Do you think there are enough components? if not, what is missing? are you actually using the composite functionality much? I should point out today’s incoming patch fixes a lot of issues, such as hiding unavailable color-tint layers, and fixing the rotation speed of objects being represented wrong. It also fixes loses your design by hitting the ‘shouldn’t-be-there’ main menu button. I know people would like to place components ‘under’ the hull, which may be technically problematic, but I’ll have to investigate.

I’m definitely looking forward to running a few ‘who can design the best ship’ competitions once the game is released, and I also look forward to one day having some free time and getting a chance to really play with this feature a bit more myself. Also…modders will hopefully use it a lot :D. In the meantime, pre-order the game to get access to the beta on PC right now…


Give me your GSB2 beta feedback

February 09, 2015 | Filed under: game design | gsb2

Sooo… lots of lovely nice, attractive, charismatic and generally awesome people have pre-ordered GSB2 (THANKYOU!) and are playing the game right now. Obviously in a beta, the key aim is to get as much feedback as possible. People always assume game designers are of the same mind as they are, as the players, but the problem is, we get ‘too close’ to our games, and often can’t see design issues that are staring you in the face. For example, it shocked me to see so many people field ships that were just naked hulls. I thought I’d made it really obvious how cool and new and fun the ship visuals designer was, but I clearly need to signpost that a LOT more. Here is some stuff I’d love to know from people playing:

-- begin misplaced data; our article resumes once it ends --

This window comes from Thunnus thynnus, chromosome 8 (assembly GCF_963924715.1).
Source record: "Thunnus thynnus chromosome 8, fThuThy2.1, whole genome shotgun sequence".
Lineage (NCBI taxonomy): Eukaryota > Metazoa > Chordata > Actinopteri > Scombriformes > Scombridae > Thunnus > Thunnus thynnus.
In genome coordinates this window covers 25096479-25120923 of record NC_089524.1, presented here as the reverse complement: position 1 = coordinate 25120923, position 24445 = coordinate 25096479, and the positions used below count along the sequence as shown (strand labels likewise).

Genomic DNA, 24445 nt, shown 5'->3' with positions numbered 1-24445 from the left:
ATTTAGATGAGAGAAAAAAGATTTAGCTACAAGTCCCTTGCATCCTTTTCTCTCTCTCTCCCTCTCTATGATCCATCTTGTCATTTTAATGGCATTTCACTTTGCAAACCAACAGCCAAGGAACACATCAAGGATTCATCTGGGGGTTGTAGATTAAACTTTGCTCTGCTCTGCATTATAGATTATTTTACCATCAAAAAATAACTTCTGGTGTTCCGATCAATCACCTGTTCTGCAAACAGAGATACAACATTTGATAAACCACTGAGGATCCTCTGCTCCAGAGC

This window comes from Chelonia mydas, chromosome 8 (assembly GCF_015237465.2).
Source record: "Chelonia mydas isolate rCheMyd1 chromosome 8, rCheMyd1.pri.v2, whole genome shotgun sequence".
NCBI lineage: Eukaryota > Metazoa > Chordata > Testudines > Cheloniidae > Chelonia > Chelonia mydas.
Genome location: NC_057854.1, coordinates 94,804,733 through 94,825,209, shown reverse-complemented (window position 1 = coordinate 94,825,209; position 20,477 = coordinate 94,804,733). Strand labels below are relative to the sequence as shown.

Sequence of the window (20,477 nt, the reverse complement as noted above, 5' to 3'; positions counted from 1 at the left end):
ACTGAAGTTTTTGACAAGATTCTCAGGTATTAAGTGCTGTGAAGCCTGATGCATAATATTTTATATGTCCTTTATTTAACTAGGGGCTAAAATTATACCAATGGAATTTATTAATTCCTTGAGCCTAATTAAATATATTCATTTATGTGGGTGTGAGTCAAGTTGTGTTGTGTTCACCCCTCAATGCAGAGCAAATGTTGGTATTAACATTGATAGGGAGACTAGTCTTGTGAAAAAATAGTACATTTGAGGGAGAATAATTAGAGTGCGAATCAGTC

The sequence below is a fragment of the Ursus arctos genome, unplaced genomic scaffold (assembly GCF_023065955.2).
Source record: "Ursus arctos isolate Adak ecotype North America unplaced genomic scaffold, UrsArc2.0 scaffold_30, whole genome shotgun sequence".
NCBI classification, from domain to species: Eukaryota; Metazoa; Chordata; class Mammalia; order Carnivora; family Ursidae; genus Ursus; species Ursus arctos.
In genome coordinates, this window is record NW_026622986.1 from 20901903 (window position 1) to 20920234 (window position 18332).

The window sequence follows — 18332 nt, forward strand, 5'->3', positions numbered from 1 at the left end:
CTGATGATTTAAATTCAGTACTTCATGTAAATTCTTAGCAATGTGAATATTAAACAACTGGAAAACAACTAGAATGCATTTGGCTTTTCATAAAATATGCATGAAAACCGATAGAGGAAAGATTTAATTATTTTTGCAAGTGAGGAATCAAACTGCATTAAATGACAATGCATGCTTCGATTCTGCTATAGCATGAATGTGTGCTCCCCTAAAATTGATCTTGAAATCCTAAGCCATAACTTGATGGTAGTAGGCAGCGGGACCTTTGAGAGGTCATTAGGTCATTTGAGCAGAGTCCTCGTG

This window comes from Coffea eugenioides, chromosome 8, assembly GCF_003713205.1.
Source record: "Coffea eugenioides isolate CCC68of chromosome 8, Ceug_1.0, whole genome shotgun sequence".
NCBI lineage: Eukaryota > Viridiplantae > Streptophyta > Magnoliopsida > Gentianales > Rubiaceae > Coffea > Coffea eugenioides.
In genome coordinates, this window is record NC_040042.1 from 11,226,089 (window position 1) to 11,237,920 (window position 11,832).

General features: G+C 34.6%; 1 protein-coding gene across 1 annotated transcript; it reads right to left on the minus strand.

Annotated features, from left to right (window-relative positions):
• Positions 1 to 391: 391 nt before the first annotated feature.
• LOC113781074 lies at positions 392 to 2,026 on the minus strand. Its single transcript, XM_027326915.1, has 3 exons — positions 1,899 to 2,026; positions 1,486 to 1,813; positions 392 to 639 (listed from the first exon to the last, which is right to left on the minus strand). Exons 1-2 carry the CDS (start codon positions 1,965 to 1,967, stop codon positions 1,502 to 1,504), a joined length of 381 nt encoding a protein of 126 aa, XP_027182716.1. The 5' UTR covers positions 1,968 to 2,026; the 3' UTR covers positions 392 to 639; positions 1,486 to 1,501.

How is the game running for you? on what settings and what hardware? I have had no negative feedback, and some great feedback, but you have *no idea* how much I sweated over performance. This game does a lot more than GSB1 graphically, and I was terrified of performance issues. Am I right in thinking it runs ok for everyone?



I know there have been some glitches here and there, with alt-tab in particular, and some people quitting the ship visuals design assuming that saved the ship. I’ve also fixed a few errant pieces of text, typos etc. Generally how is it? does i flow ok? do you have all the information you need and does it make sense? Has everyone worked out you right click a friendly ship in the battles to get in-battle info? I suspect not. What can be improved here? Someone on facebook suggested ‘radar charts‘ for modules which does sound extremely interesting.



This is always the big one, because nobody ever agrees! But I suspect dreadnoughts are too cheap and too easily self-defending, and that possibly frigates are not fast enough. I think we also perhaps need a few more modules in general in terms of variety. Have I got the mix of power/crerw right in most cases? Are some of those hull bonuses maybe a bit too good? are they apparent enough from the GUI (something I suspect needs tweaking). The game currently only has easy difficulty enemies. Too easy? To hard.

All feedback is great. I want to ship the best game I’ve ever made, one that looks great, plays great and runs great. The more feedback the merrier, there is already a ton of feedback on the forums.

In other news, don’t forget to check out the latest big pharma video blog. And of course you should tell your friends they can pre-order and play the GSB2 beta right now.

Gratuitous Space Battles was a relatively big hit game (at least for positech), but it managed it despite some hilariously bad decisions. The lack of any decent explanation of how the core game mechanics work has to be one of them… For example the whole thing where some beam lasers bounced off shields, and some did damage, and you had no idea how or why probably upset some people. It was all explained in the manual, which obviously nobody read, because it looked like an RTS or an arcade game and thus such things aren’t necessary…bah.

The mechanics in GSB2 are slightly different, in that weapons have a fixed ‘damage’ but the effectiveness of that damage varies by hull/armor/shield. So a weapon might do 100 damage, at 50% if it goes straight to hull, 75% to armor, and 200% to shields. That makes it an awesome shield-hammering weapon, but not one you’d want to deliver the killer blow.

At least now a new part of the pop-up tutorial stuff does this:


Which should at least mean a higher percentage of people pay attention to that stuff. Now I think about it, I should probably add some code that encourages weapons to select targets based on their effectiveness. ARGHHHHH.